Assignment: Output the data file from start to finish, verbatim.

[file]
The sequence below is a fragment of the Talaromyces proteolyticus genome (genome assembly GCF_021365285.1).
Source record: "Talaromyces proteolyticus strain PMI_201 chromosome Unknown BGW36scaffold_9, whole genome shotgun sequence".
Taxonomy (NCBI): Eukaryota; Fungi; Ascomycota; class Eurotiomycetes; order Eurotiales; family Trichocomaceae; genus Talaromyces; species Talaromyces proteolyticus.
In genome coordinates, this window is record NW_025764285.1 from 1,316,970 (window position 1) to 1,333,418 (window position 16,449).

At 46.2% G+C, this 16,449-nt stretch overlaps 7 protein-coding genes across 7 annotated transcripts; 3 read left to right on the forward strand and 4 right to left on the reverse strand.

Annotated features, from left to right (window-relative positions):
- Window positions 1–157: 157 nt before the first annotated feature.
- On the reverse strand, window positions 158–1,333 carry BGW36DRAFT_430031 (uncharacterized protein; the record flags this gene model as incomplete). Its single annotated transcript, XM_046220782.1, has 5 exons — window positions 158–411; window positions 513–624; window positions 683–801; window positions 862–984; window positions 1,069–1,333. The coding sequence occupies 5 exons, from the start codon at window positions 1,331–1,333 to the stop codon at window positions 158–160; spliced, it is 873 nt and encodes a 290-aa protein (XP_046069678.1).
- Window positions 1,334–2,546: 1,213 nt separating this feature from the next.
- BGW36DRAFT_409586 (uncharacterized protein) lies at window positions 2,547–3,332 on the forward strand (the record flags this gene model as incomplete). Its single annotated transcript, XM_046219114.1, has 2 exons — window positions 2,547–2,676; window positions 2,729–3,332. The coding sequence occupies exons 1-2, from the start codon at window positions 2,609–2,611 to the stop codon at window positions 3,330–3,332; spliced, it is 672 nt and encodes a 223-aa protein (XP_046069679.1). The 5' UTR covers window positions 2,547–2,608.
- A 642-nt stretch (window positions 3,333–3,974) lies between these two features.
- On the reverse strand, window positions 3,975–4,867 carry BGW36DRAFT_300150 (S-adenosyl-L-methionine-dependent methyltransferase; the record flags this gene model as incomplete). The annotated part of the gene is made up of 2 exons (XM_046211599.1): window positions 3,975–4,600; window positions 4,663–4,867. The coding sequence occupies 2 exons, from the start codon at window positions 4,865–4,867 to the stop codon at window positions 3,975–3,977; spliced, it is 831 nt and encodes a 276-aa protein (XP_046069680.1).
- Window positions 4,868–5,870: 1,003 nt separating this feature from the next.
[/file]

The sequence below is a fragment of the Talaromyces proteolyticus genome (genome assembly GCF_021365285.1).
Source record: "Talaromyces proteolyticus strain PMI_201 chromosome Unknown BGW36scaffold_9, whole genome shotgun sequence".
Taxonomy (NCBI): Eukaryota; Fungi; Ascomycota; class Eurotiomycetes; order Eurotiales; family Trichocomaceae; genus Talaromyces; species Talaromyces proteolyticus.
In genome coordinates, this window is record NW_025764285.1 from 1,316,970 (window position 1) to 1,333,418 (window position 16,449).

At 46.2% G+C, this 16,449-nt stretch overlaps 7 protein-coding genes across 7 annotated transcripts; 3 read left to right on the forward strand and 4 right to left on the reverse strand.

Annotated features, from left to right (window-relative positions):
- Window positions 1–157: 157 nt before the first annotated feature.
- On the reverse strand, window positions 158–1,333 carry BGW36DRAFT_430031 (uncharacterized protein; the record flags this gene model as incomplete). Its single annotated transcript, XM_046220782.1, has 5 exons — window positions 158–411; window positions 513–624; window positions 683–801; window positions 862–984; window positions 1,069–1,333. The coding sequence occupies 5 exons, from the start codon at window positions 1,331–1,333 to the stop codon at window positions 158–160; spliced, it is 873 nt and encodes a 290-aa protein (XP_046069678.1).
- Window positions 1,334–2,546: 1,213 nt separating this feature from the next.
- BGW36DRAFT_409586 (uncharacterized protein) lies at window positions 2,547–3,332 on the forward strand (the record flags this gene model as incomplete). Its single annotated transcript, XM_046219114.1, has 2 exons — window positions 2,547–2,676; window positions 2,729–3,332. The coding sequence occupies exons 1-2, from the start codon at window positions 2,609–2,611 to the stop codon at window positions 3,330–3,332; spliced, it is 672 nt and encodes a 223-aa protein (XP_046069679.1). The 5' UTR covers window positions 2,547–2,608.
- A 642-nt stretch (window positions 3,333–3,974) lies between these two features.
- On the reverse strand, window positions 3,975–4,867 carry BGW36DRAFT_300150 (S-adenosyl-L-methionine-dependent methyltransferase; the record flags this gene model as incomplete). The annotated part of the gene is made up of 2 exons (XM_046211599.1): window positions 3,975–4,600; window positions 4,663–4,867. The coding sequence occupies 2 exons, from the start codon at window positions 4,865–4,867 to the stop codon at window positions 3,975–3,977; spliced, it is 831 nt and encodes a 276-aa protein (XP_046069680.1).
- Window positions 4,868–5,870: 1,003 nt separating this feature from the next.